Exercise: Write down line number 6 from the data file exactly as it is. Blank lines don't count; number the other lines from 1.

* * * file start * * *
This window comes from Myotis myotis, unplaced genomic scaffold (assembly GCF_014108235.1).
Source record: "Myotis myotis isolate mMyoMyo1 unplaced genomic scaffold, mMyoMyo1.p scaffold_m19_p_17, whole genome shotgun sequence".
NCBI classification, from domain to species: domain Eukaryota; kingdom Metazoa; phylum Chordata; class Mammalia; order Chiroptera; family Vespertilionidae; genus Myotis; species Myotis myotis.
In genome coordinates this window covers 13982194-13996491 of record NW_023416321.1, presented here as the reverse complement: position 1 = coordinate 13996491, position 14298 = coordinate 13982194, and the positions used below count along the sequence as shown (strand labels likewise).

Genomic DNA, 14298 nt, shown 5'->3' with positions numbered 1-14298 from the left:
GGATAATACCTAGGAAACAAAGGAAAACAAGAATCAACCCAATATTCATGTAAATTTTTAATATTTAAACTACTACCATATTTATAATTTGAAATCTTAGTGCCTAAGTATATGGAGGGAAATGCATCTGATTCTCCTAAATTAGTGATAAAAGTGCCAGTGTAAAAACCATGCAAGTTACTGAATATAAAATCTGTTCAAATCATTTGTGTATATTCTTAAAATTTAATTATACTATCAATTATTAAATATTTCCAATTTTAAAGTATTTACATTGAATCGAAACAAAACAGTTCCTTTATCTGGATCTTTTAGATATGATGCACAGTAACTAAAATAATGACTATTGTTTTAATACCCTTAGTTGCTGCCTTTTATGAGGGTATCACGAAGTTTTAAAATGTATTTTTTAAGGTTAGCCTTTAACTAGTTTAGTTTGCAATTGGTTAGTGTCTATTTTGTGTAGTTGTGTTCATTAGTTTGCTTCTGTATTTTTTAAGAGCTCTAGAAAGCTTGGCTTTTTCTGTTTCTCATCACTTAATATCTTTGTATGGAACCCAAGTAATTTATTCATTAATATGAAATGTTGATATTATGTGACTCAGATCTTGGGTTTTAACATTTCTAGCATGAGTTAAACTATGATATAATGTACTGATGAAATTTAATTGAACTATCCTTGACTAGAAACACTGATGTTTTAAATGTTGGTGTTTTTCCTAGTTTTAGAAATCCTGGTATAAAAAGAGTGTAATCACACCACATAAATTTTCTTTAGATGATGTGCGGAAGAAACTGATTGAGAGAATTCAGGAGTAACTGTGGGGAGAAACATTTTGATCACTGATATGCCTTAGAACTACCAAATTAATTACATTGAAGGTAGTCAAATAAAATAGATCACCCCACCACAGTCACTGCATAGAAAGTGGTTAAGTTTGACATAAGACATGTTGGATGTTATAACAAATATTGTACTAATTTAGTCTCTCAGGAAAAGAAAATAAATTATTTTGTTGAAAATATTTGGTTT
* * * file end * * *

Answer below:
GGATAATACCTAGGAAACAAAGGAAAACAAGAATCAACCCAATATTCATGTAAATTTTTAATATTTAAACTACTACCATATTTATAATTTGAAATCTTAGTGCCTAAGTATATGGAGGGAAATGCATCTGATTCTCCTAAATTAGTGATAAAAGTGCCAGTGTAAAAACCATGCAAGTTACTGAATATAAAATCTGTTCAAATCATTTGTGTATATTCTTAAAATTTAATTATACTATCAATTATTAAATATTTCCAATTTTAAAGTATTTACATTGAATCGAAACAAAACAGTTCCTTTATCTGGATCTTTTAGATATGATGCACAGTAACTAAAATAATGACTATTGTTTTAATACCCTTAGTTGCTGCCTTTTATGAGGGTATCACGAAGTTTTAAAATGTATTTTTTAAGGTTAGCCTTTAACTAGTTTAGTTTGCAATTGGTTAGTGTCTATTTTGTGTAGTTGTGTTCATTAGTTTGCTTCTGTATTTTTTAAGAGCTCTAGAAAGCTTGGCTTTTTCTGTTTCTCATCACTTAATATCTTTGTATGGAACCCAAGTAATTTATTCATTAATATGAAATGTTGATATTATGTGACTCAGATCTTGGGTTTTAACATTTCTAGCATGAGTTAAACTATGATATAATGTACTGATGAAATTTAATTGAACTATCCTTGACTAGAAACACTGATGTTTTAAATGTTGGTGTTTTTCCTAGTTTTAGAAATCCTGGTATAAAAAGAGTGTAATCACACCACATAAATTTTCTTTAGATGATGTGCGGAAGAAACTGATTGAGAGAATTCAGGAGTAACTGTGGGGAGAAACATTTTGATCACTGATATGCCTTAGAACTACCAAATTAATTACATTGAAGGTAGTCAAATAAAATAGATCACCCCACCACAGTCACTGCATAGAAAGTGGTTAAGTTTGACATAAGACATGTTGGATGTTATAACAAATATTGTACTAATTTAGTCTCTCAGGAAAAGAAAATAAATTATTTTGTTGAAAATATTTGGTTT